I haven’t found any alternative implementations of dbus (I personally don’t care about integrations enough to look)

This indicates a lack of effort put into the issue. While @Tcll clearly cares enough to create an issue, there is little to no effort put into giving reasonable alternatives to D-Bus. Later, @Tcll says:

it breaks nemo [editor’s note: nemo is a Linux file manager]


other apps automatically try to integrate with it to do more than they should have to

Neither of these are issues with D-Bus, and neither of these have anything to do with nheko using D-Bus.

@deepbluev7 responded with an emphatic message reiterating the reasoning from the previous issue and then closed the issue. @Tcll fired back with a message filled with incorrect claims (“sad that the user has to be forced to build this because Linux just can’t be easy to use”), lack of willingness to put forth any personal effort (“don’t ask me to spend time learning your code structure though, you already know your structure”), and personal attacks on @deepbluev7 (“way to be a bad dev letting your personal preferences get in the way of others…”).

For the sake of brevity, I won’t continue to provide a play-by-play of the entire issue thread, since most of it continued in this vein. However, I will point out that every time @deepbluev7 replied, his replies continued to contain rational reasons for rejecting the feature request. His answers do start sounding more and more frustrated:

Any user can do anything they want with Nheko (apart from what the GPL disallows), but no user can force me to do anything or restrict me from spending my time on more useful things. FOSS is about collaboration, not about making others do stuff for you. And it is common and even beneficial in FOSS to just fork and implement what you like there and then have upstream pull it, when they think it is useful. I think you are seriously misunderstanding something here.

but he continues to retain a respectful tone throughout, even mentioning an alternative solution for @Tcll:

I agree. Maintaining multiple implementations on how to do everything in Nheko as well as ways to switch between those at runtime is probably much more overhead to maintain, than just having multiple clients. There are actually several other clients, some of them might fit your requirements better!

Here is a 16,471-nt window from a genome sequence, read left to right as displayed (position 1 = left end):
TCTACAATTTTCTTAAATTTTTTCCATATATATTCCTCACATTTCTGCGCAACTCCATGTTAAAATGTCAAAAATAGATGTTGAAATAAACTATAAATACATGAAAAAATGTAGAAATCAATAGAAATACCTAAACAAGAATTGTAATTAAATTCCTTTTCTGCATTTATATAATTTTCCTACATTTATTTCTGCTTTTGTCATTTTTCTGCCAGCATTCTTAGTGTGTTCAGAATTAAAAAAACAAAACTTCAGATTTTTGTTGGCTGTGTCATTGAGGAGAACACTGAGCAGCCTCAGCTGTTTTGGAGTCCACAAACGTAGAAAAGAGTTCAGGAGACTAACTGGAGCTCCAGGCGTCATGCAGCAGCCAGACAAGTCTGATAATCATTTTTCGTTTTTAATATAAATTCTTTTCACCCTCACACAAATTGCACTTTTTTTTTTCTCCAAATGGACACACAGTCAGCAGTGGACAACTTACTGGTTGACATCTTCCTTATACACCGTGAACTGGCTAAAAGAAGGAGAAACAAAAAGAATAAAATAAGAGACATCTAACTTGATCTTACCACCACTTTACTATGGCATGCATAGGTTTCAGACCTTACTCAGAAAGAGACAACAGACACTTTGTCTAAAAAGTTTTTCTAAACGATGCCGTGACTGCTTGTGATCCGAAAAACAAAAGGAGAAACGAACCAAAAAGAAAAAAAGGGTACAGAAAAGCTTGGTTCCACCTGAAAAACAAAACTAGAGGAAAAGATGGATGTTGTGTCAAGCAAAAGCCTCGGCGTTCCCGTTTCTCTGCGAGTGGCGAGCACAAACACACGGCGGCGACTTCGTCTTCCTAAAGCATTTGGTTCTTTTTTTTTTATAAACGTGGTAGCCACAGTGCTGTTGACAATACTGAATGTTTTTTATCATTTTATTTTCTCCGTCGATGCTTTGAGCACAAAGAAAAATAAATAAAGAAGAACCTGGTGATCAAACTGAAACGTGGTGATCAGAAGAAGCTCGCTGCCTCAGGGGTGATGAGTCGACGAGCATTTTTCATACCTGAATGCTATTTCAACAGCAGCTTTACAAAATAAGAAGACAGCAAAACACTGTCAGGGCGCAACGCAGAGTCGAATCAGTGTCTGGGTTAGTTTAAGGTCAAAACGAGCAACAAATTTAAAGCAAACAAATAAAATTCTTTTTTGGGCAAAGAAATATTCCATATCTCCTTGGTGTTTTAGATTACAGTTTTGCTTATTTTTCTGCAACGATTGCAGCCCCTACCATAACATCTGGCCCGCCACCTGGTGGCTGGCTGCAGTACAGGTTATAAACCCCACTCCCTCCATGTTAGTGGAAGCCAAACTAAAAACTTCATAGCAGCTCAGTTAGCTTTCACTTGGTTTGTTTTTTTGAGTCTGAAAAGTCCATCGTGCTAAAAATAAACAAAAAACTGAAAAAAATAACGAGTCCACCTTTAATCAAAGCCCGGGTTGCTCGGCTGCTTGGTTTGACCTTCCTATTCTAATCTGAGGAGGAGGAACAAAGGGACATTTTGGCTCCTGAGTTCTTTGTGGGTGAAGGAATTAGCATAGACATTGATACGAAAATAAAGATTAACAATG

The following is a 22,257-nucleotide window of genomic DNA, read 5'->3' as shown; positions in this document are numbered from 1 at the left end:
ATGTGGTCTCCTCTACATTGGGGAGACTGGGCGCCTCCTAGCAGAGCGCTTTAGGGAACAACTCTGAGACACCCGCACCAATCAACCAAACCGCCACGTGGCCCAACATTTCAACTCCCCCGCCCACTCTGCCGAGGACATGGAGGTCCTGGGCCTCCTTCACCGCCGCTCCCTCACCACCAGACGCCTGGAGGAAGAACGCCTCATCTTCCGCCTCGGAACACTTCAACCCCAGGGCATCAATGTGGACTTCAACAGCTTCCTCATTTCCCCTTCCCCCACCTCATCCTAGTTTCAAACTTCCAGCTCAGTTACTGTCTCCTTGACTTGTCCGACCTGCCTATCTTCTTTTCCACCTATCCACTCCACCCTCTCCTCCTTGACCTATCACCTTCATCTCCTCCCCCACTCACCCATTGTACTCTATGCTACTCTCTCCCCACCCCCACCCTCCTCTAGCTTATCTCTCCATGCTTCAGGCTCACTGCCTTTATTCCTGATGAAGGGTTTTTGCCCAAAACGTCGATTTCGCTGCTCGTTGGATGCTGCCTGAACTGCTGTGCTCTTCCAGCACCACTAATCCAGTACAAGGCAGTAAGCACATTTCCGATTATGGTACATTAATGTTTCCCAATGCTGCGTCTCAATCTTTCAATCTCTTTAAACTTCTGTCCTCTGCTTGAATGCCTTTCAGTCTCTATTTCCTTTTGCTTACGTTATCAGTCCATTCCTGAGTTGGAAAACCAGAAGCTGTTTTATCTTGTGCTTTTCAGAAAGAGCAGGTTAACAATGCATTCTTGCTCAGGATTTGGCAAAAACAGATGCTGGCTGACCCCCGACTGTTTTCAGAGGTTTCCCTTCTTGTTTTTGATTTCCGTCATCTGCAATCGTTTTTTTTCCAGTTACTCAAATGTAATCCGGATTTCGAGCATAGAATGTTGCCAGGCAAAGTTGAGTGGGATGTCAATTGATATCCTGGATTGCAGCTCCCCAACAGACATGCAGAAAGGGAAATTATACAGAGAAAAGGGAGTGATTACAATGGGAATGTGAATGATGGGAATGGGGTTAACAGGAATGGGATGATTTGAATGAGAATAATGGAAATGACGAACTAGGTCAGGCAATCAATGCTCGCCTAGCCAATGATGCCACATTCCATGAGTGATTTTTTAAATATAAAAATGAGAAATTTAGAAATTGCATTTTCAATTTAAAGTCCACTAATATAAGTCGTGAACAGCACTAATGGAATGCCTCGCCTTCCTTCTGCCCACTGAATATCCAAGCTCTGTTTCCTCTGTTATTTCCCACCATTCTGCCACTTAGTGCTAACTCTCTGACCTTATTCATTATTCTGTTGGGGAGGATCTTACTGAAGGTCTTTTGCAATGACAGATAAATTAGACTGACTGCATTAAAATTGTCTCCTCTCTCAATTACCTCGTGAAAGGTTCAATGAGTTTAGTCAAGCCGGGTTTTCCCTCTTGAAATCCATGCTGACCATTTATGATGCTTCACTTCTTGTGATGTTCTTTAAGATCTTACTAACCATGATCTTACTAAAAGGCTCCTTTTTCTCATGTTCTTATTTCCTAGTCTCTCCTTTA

As the discussion begins to taper off, @Tcll acknowledges @deepbluev7’s handling of the situation:

at least that’s a more reasonable answer than “build it yourself” or other flack like I commonly get

at least this was a much more respectful issue, and I love it when things go this way even if neither of us can reach a conclusion, I’d rather it end with respect than enemies being made out of it

Clearly, some of @deepbluev7’s responses would not be appropriate if this were a corporate support desk, but this isn’t a corporate support desk. This is an individual volunteer whose personal time is being taken up by this discussion, and the resulting frustration is completely understandable. However, at no point did @deepbluev7 veer into the realm of blatant name-calling or violent attacks.

In conclusion

Maintainers must retain a certain level of professionalism in dealing with users. However, as long as you aren’t running an open-source company, it’s fine if you aren’t entirely professional. Nobody expects a random guy fron Nebraska to behave as if he were the support staff for a Big Tech company, and neither do they expect you to behave that way. Just stay respectful to your users, even if they are a bit unreasonable, and you’ll find that others will respect you for it.

Also, if @deepbluev7, @kyronsaif, or @Tcll read this post, please don’t take offense at being used as an example!